Reily Foods Company
New Orleans, LA, United States
Red Cayenne Peppers, Distilled Vinegar, Sugar, Water, Salt, Corn Syrup, Vegetable Gum, Caramel Color, Hydrolyzed Soy Protein, Sodium Benzoate, Mustard Flour, Natural Flavors (Including An Anchovy Flavor), Tamarind, Molasses, Oregano, Cumin, Garlic
Description:Official: "The original tiger sauce is an exotic, moderately spicy blend of Ingredients in a cayenne pepper base. With a touch of sweet and sour, it's perfect for meats, seafood and poultry. Delicious on sandwiches, in dips and soups."
The opinions expressed in these reviews are soley those of their author.
The labeling of Tiger Hot Sauce jumps out from the shelf due to its uniqueness. Instead of employing a simple red label, the label is instead a roaring tiger in a green background. The tiger itself is catchy and well-animated. The text does not overtake the label, but rather adds a nice touch. I immediately picked it off the shelf for this reason.
Much like the label, this look of Tiger Hot Sauce is unique. You can see a crimson, watery sauce with small cayenne seeds suspended within the sauce. It's not bright and exuberant, but it still looks somewhat appetizing. You can immediately tell that the sauce will not make your mouth flame, though.
The smell immediately reminds you of a summer jam, but there's little to no hint of heat. Spiciness mixes into the fruity smell, which is the only sense of heat you get. If you're a pure chilihead, this aroma will not be kind to you in any sense. If you're looking for something tasty, the smell of this sauce is perfect.
It's tasty. It's so tasty that you could literally chug it straight from the bottle. In fact, the sweetness and fruity taste (along with the spice) resemble something you would find in a soda. However, there is one major thing lacking from the taste: peppers. The sweetness is so overpowering that the only thing that reminds you there are peppers within this sauce is the small heat formulating in the back of your throat. As far as hot sauces go, this one is indubitably one of the tastiest, but there is a lack of pepper essence that keeps it from a perfect score.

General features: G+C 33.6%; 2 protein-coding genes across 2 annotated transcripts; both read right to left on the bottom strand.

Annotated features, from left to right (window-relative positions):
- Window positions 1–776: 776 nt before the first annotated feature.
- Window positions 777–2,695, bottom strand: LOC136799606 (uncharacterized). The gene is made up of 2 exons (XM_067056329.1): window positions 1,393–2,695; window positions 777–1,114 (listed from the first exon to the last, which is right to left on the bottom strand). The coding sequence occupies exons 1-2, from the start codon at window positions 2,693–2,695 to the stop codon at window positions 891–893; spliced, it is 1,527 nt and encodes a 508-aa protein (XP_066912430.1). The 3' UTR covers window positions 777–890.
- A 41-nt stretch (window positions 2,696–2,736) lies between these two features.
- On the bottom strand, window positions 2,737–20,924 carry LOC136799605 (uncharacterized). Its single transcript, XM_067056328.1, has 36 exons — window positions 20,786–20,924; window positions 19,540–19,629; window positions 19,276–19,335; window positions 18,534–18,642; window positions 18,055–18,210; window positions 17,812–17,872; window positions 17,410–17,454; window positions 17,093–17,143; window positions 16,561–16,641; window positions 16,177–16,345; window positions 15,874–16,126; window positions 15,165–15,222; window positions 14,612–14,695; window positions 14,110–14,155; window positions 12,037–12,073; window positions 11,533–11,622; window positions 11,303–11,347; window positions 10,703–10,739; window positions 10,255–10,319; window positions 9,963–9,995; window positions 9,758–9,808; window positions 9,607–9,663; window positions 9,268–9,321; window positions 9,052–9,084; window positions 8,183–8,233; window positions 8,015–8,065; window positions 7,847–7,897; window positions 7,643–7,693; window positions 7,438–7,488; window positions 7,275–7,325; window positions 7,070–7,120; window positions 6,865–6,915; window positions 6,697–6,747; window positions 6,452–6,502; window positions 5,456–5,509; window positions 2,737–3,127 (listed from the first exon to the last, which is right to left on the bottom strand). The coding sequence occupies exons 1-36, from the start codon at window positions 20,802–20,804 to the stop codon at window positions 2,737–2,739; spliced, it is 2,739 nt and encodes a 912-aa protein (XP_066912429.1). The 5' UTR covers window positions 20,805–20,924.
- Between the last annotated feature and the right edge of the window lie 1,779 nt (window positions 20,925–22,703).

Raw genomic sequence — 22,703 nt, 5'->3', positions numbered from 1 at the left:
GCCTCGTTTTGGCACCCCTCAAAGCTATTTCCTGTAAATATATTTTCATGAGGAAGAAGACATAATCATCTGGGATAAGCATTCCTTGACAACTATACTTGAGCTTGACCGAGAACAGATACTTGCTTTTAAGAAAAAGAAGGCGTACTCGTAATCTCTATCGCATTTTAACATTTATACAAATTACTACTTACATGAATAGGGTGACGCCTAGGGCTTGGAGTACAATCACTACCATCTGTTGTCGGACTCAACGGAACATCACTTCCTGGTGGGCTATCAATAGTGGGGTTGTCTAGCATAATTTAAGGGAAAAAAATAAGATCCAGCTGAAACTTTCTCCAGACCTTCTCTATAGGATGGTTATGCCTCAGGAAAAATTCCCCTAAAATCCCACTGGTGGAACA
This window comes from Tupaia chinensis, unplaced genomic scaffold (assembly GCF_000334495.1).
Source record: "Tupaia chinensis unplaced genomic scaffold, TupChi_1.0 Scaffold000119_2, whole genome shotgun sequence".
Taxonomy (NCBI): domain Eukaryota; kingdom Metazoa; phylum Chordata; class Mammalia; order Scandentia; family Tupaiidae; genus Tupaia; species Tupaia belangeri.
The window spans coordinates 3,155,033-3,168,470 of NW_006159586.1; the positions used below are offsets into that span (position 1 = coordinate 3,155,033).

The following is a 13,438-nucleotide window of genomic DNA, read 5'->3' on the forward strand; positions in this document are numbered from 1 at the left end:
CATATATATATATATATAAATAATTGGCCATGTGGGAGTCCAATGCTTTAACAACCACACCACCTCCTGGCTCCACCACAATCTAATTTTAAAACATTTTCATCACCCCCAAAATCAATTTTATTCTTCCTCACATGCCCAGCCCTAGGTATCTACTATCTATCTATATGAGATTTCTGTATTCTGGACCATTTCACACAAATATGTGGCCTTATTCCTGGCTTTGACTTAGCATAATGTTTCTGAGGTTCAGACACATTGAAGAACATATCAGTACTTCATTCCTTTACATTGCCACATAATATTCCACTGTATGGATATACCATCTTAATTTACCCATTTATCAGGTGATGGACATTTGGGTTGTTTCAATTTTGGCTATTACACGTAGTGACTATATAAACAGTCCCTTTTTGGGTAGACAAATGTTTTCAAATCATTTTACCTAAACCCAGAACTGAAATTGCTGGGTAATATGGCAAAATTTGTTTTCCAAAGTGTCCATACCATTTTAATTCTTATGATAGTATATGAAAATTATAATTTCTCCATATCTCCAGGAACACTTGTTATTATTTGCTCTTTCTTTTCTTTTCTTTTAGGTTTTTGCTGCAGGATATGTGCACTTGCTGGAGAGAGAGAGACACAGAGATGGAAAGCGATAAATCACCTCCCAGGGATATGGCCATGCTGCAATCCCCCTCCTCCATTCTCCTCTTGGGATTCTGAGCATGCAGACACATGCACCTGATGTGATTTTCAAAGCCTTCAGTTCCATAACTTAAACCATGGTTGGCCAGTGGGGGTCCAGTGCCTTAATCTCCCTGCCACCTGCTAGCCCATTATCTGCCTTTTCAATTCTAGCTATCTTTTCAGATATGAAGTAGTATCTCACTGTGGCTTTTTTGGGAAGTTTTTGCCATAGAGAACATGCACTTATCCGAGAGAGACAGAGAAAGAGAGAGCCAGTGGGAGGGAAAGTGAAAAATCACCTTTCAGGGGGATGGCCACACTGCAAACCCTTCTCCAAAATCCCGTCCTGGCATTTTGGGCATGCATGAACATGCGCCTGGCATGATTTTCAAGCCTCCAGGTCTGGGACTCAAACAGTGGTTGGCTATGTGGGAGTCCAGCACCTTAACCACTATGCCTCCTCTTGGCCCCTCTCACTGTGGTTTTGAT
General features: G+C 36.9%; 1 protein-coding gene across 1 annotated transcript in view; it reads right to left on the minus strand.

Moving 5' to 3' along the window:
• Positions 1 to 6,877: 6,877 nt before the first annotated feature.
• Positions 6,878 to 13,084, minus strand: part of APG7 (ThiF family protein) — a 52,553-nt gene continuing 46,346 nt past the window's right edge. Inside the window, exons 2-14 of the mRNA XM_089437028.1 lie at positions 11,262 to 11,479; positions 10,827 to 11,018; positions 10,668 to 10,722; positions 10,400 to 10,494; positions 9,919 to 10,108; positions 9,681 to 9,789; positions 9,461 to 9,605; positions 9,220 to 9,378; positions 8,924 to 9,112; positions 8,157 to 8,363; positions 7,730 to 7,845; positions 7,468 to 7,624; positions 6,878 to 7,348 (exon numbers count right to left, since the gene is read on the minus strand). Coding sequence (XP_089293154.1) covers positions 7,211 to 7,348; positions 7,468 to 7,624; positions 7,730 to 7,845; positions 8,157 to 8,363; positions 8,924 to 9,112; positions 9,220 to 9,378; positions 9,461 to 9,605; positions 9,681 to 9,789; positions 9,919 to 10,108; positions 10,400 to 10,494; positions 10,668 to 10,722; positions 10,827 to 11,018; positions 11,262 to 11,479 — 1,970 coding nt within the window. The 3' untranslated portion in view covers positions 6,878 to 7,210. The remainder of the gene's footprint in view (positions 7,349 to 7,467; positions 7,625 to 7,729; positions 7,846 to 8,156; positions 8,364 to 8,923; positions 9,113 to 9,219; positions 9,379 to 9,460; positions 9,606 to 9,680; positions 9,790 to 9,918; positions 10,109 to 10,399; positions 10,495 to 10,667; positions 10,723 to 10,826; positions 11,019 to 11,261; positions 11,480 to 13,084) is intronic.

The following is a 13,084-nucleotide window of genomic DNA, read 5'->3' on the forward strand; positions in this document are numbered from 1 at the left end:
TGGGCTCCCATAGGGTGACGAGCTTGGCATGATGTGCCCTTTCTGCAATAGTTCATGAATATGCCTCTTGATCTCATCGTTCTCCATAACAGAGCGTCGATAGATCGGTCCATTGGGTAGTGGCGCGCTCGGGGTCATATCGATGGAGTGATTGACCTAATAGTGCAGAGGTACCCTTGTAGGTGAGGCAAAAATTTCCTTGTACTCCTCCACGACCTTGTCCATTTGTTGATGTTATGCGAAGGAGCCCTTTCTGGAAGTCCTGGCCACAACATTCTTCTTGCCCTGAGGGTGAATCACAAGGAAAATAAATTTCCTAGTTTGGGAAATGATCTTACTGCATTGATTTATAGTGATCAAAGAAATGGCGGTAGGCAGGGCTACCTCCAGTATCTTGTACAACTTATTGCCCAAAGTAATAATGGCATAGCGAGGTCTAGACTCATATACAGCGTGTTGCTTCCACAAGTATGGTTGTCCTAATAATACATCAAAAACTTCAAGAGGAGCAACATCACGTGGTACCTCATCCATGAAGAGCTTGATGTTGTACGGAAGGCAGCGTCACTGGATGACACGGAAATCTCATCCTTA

It's not hot. I tried this on my grilled cheese sandwich, and the heat immediately got overpowered by cheese and bread. There's a few minutes of almost nonexistent heat at the back of your tongue, but you could smother this all over your lips and tongue and not feel a sting whatsoever. In fact, chugging some straight from the bottle doesn't make you sweat whatsoever. If you break a sweat while eating this hot sauce, you will never be a chilihead.
The sauce has all of the fundamentals down to be a great sauce. The label is exquisite, the texture and smell is easily distinguishable, and the taste is sweet and goes great on seafood. However, the one thing stopping this from being a top choice sauce is the heat. If simple Sriracha makes you sweat, this sauce will make you smile pleasantly. The sauce also comes rushing out of the bottle, giving you anywhere from a 75%-95% chance of ruining a meal if you're not alert. Only use this sauce on plain poultry, for sandwiches have dairy products that easily overpower the heat in this sauce. Steak does not go well with this particular hot sauce. I can't give this less than a B-, however, for the taste and unique aspect to it are two major things trending in its favor.